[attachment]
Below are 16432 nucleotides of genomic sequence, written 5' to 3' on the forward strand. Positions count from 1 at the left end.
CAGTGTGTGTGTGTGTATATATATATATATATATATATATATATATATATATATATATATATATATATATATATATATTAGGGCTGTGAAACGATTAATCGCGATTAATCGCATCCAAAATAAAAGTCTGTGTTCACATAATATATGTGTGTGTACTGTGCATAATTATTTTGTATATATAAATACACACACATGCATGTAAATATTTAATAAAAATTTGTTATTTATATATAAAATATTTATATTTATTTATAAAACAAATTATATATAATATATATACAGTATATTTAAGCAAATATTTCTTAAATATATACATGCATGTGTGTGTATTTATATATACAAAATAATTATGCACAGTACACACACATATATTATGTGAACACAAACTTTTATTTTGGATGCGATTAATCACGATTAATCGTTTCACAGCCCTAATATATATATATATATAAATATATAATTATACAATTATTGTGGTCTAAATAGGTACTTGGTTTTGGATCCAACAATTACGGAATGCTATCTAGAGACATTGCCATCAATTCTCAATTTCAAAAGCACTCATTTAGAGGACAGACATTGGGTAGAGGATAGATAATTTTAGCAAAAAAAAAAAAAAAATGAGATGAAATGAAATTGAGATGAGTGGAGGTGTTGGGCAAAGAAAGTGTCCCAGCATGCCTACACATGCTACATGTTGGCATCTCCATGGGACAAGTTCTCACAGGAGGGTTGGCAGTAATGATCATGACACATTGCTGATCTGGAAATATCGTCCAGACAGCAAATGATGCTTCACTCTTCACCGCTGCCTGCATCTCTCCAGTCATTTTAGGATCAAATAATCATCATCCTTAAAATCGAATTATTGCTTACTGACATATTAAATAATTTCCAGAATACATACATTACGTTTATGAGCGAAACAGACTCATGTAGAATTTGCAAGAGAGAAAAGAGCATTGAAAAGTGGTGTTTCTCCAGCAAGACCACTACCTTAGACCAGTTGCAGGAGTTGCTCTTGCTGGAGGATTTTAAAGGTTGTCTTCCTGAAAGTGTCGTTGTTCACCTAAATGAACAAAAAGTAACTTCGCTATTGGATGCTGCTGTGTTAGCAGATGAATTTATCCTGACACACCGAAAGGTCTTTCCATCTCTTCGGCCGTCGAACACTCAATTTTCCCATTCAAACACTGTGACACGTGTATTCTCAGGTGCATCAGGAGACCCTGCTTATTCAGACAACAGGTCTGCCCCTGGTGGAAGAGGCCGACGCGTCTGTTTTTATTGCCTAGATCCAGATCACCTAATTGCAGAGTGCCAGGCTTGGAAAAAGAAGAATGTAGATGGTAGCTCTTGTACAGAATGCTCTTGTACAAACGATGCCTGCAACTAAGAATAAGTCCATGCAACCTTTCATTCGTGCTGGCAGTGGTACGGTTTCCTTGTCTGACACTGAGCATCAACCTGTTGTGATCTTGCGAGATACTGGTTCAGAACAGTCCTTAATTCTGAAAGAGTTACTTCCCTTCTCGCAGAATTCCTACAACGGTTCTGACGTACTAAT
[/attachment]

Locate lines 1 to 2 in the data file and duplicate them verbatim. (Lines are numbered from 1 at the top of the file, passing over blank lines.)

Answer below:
Below are 16432 nucleotides of genomic sequence, written 5' to 3' on the forward strand. Positions count from 1 at the left end.
CAGTGTGTGTGTGTGTATATATATATATATATATATATATATATATATATATATATATATATATATATATATATATATTAGGGCTGTGAAACGATTAATCGCGATTAATCGCATCCAAAATAAAAGTCTGTGTTCACATAATATATGTGTGTGTACTGTGCATAATTATTTTGTATATATAAATACACACACATGCATGTAAATATTTAATAAAAATTTGTTATTTATATATAAAATATTTATATTTATTTATAAAACAAATTATATATAATATATATACAGTATATTTAAGCAAATATTTCTTAAATATATACATGCATGTGTGTGTATTTATATATACAAAATAATTATGCACAGTACACACACATATATTATGTGAACACAAACTTTTATTTTGGATGCGATTAATCACGATTAATCGTTTCACAGCCCTAATATATATATATATATAAATATATAATTATACAATTATTGTGGTCTAAATAGGTACTTGGTTTTGGATCCAACAATTACGGAATGCTATCTAGAGACATTGCCATCAATTCTCAATTTCAAAAGCACTCATTTAGAGGACAGACATTGGGTAGAGGATAGATAATTTTAGCAAAAAAAAAAAAAAAATGAGATGAAATGAAATTGAGATGAGTGGAGGTGTTGGGCAAAGAAAGTGTCCCAGCATGCCTACACATGCTACATGTTGGCATCTCCATGGGACAAGTTCTCACAGGAGGGTTGGCAGTAATGATCATGACACATTGCTGATCTGGAAATATCGTCCAGACAGCAAATGATGCTTCACTCTTCACCGCTGCCTGCATCTCTCCAGTCATTTTAGGATCAAATAATCATCATCCTTAAAATCGAATTATTGCTTACTGACATATTAAATAATTTCCAGAATACATACATTACGTTTATGAGCGAAACAGACTCATGTAGAATTTGCAAGAGAGAAAAGAGCATTGAAAAGTGGTGTTTCTCCAGCAAGACCACTACCTTAGACCAGTTGCAGGAGTTGCTCTTGCTGGAGGATTTTAAAGGTTGTCTTCCTGAAAGTGTCGTTGTTCACCTAAATGAACAAAAAGTAACTTCGCTATTGGATGCTGCTGTGTTAGCAGATGAATTTATCCTGACACACCGAAAGGTCTTTCCATCTCTTCGGCCGTCGAACACTCAATTTTCCCATTCAAACACTGTGACACGTGTATTCTCAGGTGCATCAGGAGACCCTGCTTATTCAGACAACAGGTCTGCCCCTGGTGGAAGAGGCCGACGCGTCTGTTTTTATTGCCTAGATCCAGATCACCTAATTGCAGAGTGCCAGGCTTGGAAAAAGAAGAATGTAGATGGTAGCTCTTGTACAGAATGCTCTTGTACAAACGATGCCTGCAACTAAGAATAAGTCCATGCAACCTTTCATTCGTGCTGGCAGTGGTACGGTTTCCTTGTCTGACACTGAGCATCAACCTGTTGTGATCTTGCGAGATACTGGTTCAGAACAGTCCTTAATTCTGAAAGAGTTACTTCCCTTCTCGCAGAATTCCTACAACGGTTCTGACGTACTAAT